Diabetic: ‘Sorry, my blood sugar is 19.0 (US & EU 343) I must go home. I can’t think, I feel sick, I’m unable to digest, I feel faint, I’m trembling, sweating though my shirt, breath smells sweet, must have forgotten to take my night time insulin. I must go home and have my insulin before I fall over into a hyper-coma.’
Boss: “So bloody inconvenient.” – Inner voice. Shrug of the shoulders, ‘So, what does that mean? Are you saying you have to go home again – now? You don’t have it with you?‘
Diabetic: ‘Well yeah, I’m really unwell.’
Boss: ‘You can’t have someone drop it off for you?’
Diabetic: ‘I need to lie down.’
Boss: ‘It’s not ideal you know. We have other key team members off sick at the moment.’
Diabetic: “Yeah with hangovers.” – Inner voice. ‘I’m sorry there is nothing I can do. I need to head home and have my night time insulin and rest till it takes effect.’
Boss: “Yeah, like that’s my problem.” – Inner voice. ‘It isn’t the best time you know? We have tight deadlines to meet and you were off already with the diabetes. Can’t you have some Coca-Cola? I have some birthday cake on my desk with a hundred candles on it; wait and have a bit of that instead?’
Diabetic, ‘I was at the Diabetic Clinic the last time I was off. Listen, my eyes are going blurry and I have to go urgently.’
Boss: ‘Fair enough; it’s very inconsiderate but if you really have to… Oh, but can you finish up first and send updates to everyone on exactly what they will have to do to cover for you at such short notice. And haven’t you got meetings scheduled this afternoon? You don’t want to miss them and we’re all going to sing Happy Birthday to Cheryl on Reception… And we have that Marketing presentation.’
Diabetic: ‘I need to go now.’
Boss: ‘Well when will you be back?’
Diabetic: ‘Tomorrow morning.’
Boss: ‘So why were you off for so long last time, wasn’t that the diabetes?’
Diabetic: ‘No. I was on holiday.’
Boss: ‘You were on the phone and sending emails all the time.’
Diabetic: ‘You had me working from home to meet deadlines.’
Boss: ‘Well if you really have to go, I suppose… but didn’t I see you smoking?’
Diabetic: ‘Twelve years ago.’
Boss: ‘That’s what gave you the diabetes then; self-inflicted?’
Boss: ‘And what about James in Marketing, his grandmother has the diabetes, what did he say?’
Diabetic: ‘To have some cake.’
Boss: ‘I told you I’ve got cake in my office. And Cheryl on Reception, whose birthday you’re going to miss, she has the asthma, what does she say about all this?’
Diabetic: ‘That I should get a new diet-book.’
Boss: ‘Great idea! And what about Brian in Human Resources, what does he think?’
Diabetic: ‘That he fancies Cheryl.’
Boss: ‘And Harold in Accounts?’
Diabetic: ‘He fancies Cheryl as well.’
Boss: ‘Harold had the flu last week and he is back at his desk. What does he make of your diabetes?’
Diabetic: ‘He thinks it’s probably caused by work related stress because you keep taking on three-month projects and telling the clients we can deliver in three weeks.’
Boss: ‘What about your Doctor say; he must be sick of looking at you.’
Diabetic: ‘He says have more insulin and get myself a better diet-cook-book.’
Boss: ‘And the Specialists? You had a day off to see them before; did they not fix the diabetes?’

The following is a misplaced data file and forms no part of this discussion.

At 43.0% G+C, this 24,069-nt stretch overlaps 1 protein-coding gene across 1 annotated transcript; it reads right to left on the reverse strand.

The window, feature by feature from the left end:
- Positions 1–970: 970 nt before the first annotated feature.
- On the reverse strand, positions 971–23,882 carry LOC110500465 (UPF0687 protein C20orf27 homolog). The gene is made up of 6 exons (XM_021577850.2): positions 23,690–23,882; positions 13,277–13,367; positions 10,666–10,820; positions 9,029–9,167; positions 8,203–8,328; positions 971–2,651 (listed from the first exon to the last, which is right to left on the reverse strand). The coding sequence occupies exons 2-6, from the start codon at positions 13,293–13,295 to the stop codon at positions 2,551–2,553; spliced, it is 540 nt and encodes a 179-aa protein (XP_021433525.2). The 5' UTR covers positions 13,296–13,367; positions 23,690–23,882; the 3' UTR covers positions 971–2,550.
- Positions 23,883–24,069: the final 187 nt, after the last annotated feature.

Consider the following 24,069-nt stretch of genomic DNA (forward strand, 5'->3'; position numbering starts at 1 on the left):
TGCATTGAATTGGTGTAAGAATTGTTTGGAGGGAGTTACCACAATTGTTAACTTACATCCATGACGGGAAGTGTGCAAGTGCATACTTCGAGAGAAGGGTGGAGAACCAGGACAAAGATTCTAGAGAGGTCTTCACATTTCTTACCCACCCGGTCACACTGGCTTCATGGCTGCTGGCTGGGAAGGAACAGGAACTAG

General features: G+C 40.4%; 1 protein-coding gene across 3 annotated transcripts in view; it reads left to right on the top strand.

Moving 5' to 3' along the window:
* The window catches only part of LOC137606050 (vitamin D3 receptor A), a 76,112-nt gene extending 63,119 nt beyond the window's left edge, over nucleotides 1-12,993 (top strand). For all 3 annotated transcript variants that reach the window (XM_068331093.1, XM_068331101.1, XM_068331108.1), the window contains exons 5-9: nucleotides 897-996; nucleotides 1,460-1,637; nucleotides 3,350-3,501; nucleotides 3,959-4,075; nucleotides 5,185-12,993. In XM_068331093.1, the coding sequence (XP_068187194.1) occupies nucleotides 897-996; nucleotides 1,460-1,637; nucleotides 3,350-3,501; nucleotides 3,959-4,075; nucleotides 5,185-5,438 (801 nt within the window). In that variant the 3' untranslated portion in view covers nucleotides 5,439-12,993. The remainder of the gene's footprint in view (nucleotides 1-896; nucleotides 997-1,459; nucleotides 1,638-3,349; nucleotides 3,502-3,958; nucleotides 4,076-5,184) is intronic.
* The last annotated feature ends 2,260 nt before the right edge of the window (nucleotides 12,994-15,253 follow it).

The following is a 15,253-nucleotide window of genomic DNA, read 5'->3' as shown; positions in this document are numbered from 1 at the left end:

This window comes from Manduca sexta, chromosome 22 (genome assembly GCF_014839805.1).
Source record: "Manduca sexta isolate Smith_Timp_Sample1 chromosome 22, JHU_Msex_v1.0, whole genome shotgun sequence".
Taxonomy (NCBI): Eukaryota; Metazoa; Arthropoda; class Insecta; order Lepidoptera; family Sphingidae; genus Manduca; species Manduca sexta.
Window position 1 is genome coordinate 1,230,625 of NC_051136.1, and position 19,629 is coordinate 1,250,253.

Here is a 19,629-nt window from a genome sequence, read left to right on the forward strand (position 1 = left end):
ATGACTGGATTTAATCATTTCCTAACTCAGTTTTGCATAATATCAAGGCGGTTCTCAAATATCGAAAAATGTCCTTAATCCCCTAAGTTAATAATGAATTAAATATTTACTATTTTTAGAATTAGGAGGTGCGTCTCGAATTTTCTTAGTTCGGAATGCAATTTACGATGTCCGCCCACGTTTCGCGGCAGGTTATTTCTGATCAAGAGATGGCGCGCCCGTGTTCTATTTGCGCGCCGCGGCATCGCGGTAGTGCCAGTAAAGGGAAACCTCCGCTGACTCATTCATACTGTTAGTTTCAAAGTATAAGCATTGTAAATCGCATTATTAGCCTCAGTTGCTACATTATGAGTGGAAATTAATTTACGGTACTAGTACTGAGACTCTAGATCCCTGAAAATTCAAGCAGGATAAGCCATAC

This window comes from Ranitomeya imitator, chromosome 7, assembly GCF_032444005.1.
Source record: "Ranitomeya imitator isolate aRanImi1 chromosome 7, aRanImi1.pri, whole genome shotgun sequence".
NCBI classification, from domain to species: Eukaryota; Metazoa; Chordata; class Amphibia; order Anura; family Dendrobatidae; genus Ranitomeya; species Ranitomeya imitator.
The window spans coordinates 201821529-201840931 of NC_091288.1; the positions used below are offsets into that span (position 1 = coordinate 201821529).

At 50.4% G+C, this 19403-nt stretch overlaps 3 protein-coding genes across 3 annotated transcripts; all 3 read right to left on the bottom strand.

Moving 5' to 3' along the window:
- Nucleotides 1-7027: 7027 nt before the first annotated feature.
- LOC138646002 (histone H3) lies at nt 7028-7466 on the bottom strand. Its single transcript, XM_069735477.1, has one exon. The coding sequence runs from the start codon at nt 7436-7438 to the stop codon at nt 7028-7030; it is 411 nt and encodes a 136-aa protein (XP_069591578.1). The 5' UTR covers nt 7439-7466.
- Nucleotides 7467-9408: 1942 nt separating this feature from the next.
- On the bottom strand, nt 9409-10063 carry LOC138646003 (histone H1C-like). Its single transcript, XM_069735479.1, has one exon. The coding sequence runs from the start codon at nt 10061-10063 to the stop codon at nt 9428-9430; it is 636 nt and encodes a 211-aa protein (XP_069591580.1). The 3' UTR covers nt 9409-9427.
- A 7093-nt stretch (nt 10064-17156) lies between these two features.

Diabetic: ‘They just said to eat what I like and have more insulin and buy their latest diet-cookery-books.’
Boss: ‘What about that thing on the news where they cured that dog. Can they not do that to you?’
Diabetic: ‘I don’t think it works like that.’
Boss: ‘Well, I see what you’re saying but I don’t feel you are doing yourself any favours and no-one here is going to give you a cuddle. Hadn’t you better snap out of it?’
Boss: ‘So all that and you’re really not willing to have some cake?’ hand on the shoulder, ‘Are you not just being a little bit difficult? I never planned for you to be off ill all of the time. Can you not just do me a personal favour and get better?’
Diabetic: ‘You don’t understand. I’m not being deliberately difficult. I need to go home now. I’m really ill!’
*The current cost to the economy of direct patient care, which includes treatment, intervention and complications, for those living with diabetes is estimated at £9.8 billion.
The current indirect costs associated with diabetes, such as those related to increased death and illness, work loss and the need for informal care, are estimated at £13.9 billion
It’ll be alright if we can just be unwell on very specific days, such as on holidays, Bank Holidays, Christmas Holidays and the Queen’s Birthday, but not working holidays.
If you can’t manage that then just be ill at everyone else’s convenience, and know well in advance when you expect to be ill; for exactly how long; have an ailment considered acceptable (falling into criteria of your Boss’s, colleagues and Doctor’s satisfaction); be willing to work from home unpaid whilst absent; never present the same ailment more than once in a single year (so uncouth); get on your knees and beg forgiveness – but don’t drool (too untidy) and promise (cross my heart and hope to die) never-ever to be ill again.
Clearly as a country we are calculating profit and loss in a game of chickens before they hatch; discrediting real world factors (our health – we are all made up of protein and bacteria after all) and promoting them as excuses for poor economic stability. Last year we entered into a double-dip recession riding on the back of a Royal Wedding and some snow. Running out of excuses fast, they pick on us.
Guilt in favour of understanding; welcome to the Health Class System.
*Deaths from diabetes in 2010/11 resulted in over 325,000 lost working years.
Written by Paul Cathcart, Author of ‘Persona non grata with diabetes.’
//* Official statistics quoted from Diabetes UK. http://www.diabetes.org.uk/About_us/News_Landing_Page/NHS-spending-on-diabetes-to-reach-169-billion-by-2035/